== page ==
Brittany Windsor

Entering the fourth floor of a seemingly average New York building, a dark hallway
meets the viewer and leads them into the Gavin Brown Enterprise Gallery. Arriving at the gallery transforms the mind into that of Jacolby Satterwhite. Cool, light and music guides one to a projected video on a blank wall that reveals scenes of futuristic S&M figures dancing in a looped 30-minute music video. Young, queer people in black leather fetish gear vogue, crawl, pose, fornicate, whip one another and are lead along on leashes. Satterwhite is included in these individuals, along with Juliana Huxtable and Lourdes Leon. They dance to techno music atop impossible metal architecture rendered using the software Maya in an erotic nightmarish wonderland inspired by Satterwhite’s mother.

The exhibition “Blessed Avenue” is a tribute to the artist’s mother, Patricia Satterwhite, who died in 2016, leaving behind her own treasures of art and music that she created in response to self-medicating her mental illness. The music was recorded a cappella on cassette tapes in the 90's by Patricia. Satterwhite subsequently remixed the tapes into an electronic album in collaboration with Nick Weiss of Teengirl Fantasy to fulfill his mother’s lifelong efforts of creation. Her lyrics include sentiments like, “I hurt me. You hurt me. I hurt me. I hurt myself. We are in hell, when we hurt each other’s souls.”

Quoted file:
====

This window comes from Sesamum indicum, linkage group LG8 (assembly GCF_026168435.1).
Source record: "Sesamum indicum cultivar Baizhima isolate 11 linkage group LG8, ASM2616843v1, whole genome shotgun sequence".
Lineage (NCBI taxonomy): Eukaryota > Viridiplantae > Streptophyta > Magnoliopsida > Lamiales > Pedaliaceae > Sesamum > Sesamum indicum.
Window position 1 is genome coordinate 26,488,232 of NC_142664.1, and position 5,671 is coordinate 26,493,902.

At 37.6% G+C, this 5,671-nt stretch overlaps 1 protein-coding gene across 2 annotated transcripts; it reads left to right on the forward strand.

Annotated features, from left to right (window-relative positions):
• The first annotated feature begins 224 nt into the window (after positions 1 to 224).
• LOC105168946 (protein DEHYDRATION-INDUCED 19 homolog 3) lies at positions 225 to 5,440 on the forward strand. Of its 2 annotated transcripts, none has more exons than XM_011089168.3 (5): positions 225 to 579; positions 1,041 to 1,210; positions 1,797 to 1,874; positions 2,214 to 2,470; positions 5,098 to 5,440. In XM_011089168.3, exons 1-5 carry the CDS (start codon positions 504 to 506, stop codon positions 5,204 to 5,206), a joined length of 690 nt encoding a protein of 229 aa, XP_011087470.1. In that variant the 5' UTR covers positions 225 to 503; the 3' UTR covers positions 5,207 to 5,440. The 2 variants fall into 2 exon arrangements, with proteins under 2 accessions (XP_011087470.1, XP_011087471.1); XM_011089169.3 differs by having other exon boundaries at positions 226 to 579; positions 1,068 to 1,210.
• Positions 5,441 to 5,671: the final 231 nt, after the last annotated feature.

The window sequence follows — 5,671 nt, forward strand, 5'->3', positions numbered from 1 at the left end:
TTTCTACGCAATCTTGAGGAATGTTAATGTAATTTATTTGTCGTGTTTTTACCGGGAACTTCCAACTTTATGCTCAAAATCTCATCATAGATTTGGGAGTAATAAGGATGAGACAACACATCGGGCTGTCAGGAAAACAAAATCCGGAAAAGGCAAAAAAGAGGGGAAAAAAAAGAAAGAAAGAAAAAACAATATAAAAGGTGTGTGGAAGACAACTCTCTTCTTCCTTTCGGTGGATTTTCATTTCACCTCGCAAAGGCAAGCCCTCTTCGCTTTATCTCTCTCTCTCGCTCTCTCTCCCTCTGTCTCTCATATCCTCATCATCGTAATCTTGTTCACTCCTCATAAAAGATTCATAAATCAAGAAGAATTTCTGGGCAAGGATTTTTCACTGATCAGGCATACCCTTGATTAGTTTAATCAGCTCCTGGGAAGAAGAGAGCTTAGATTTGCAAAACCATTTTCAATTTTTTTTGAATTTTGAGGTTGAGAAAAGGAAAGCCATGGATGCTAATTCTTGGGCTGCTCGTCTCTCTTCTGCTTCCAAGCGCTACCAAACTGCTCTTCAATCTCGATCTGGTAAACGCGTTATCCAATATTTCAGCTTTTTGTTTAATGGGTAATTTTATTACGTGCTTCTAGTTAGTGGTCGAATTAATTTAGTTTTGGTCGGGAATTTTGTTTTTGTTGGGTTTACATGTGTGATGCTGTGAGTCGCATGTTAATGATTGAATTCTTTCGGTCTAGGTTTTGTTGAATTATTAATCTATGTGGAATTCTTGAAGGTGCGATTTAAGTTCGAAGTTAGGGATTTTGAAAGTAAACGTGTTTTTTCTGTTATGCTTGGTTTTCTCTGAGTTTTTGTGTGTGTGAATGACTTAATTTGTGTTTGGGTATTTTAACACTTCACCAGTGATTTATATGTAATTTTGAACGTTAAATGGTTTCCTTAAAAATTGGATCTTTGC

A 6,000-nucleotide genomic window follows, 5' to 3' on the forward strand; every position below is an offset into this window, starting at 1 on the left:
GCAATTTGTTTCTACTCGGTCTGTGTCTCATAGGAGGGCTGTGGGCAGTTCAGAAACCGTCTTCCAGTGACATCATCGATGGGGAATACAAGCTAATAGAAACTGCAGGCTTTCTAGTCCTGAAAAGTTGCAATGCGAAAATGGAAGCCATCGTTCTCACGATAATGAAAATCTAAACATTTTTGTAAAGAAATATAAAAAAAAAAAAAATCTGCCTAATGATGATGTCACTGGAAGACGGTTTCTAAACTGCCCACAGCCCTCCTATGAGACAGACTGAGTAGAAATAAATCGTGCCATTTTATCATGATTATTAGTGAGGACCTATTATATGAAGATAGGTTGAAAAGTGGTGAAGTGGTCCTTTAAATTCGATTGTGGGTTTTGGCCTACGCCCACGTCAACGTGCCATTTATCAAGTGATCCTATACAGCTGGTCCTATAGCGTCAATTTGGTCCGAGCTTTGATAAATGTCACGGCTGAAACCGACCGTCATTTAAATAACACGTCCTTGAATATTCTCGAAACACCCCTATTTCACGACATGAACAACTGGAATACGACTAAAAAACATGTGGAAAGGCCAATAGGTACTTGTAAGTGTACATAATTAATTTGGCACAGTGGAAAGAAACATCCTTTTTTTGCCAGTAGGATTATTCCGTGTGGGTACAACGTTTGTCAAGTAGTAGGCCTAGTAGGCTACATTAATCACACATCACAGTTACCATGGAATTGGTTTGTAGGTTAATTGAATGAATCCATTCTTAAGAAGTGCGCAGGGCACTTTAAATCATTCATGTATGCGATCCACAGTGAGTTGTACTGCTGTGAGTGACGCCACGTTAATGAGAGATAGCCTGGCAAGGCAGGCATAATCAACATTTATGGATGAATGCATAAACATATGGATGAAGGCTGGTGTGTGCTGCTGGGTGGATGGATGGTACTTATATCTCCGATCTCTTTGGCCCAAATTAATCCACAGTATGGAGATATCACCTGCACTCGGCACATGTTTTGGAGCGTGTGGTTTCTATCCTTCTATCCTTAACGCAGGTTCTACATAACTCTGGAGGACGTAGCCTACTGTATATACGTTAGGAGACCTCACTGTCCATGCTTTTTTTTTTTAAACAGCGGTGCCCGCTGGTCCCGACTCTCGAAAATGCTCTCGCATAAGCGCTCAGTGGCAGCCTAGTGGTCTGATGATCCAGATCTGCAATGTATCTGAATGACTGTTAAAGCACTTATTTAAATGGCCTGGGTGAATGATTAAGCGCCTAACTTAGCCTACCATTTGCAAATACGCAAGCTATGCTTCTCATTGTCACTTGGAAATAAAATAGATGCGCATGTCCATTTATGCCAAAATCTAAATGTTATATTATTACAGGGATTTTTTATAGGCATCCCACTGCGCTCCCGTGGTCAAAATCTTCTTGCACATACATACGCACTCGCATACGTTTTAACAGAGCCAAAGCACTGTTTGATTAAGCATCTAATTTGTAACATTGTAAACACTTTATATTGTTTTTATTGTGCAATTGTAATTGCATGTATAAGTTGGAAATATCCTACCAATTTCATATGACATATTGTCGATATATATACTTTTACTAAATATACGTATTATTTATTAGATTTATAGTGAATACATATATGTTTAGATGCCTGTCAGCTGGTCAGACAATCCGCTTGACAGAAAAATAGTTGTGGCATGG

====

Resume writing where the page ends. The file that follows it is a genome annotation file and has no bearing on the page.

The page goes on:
Behind the giant projected wall is a gift shop of items for sale, illuminated by a neon sign reading “Pat’s.” To the right is a room illuminated by a purple light with drawings by Patricia. These drawings are prototypes of real and imagined items, including perfume bottles and dog carriers with bits of explanatory text. These drawings are reproduced on the everyday items for sale in the gift shop, which include lighters, coffee mugs, dishes, tambourines and the vinyl collaboration in memory of Patricia.

This weaving of ideas can also be seen in the video, as Patricia’s drawings appear on signs and inspire the armature of the architecture. This piece also involves
collaborations between individuals specialized in art, music, poetry, pornography, and fashion. But Satterwhite fully immerses and projects his mother into his work, intertwining the familial and amorous, two ideas that are usually kept separate. He reveals the complexity of a life shared in multiple arenas and queers them in order to create closure and meaning.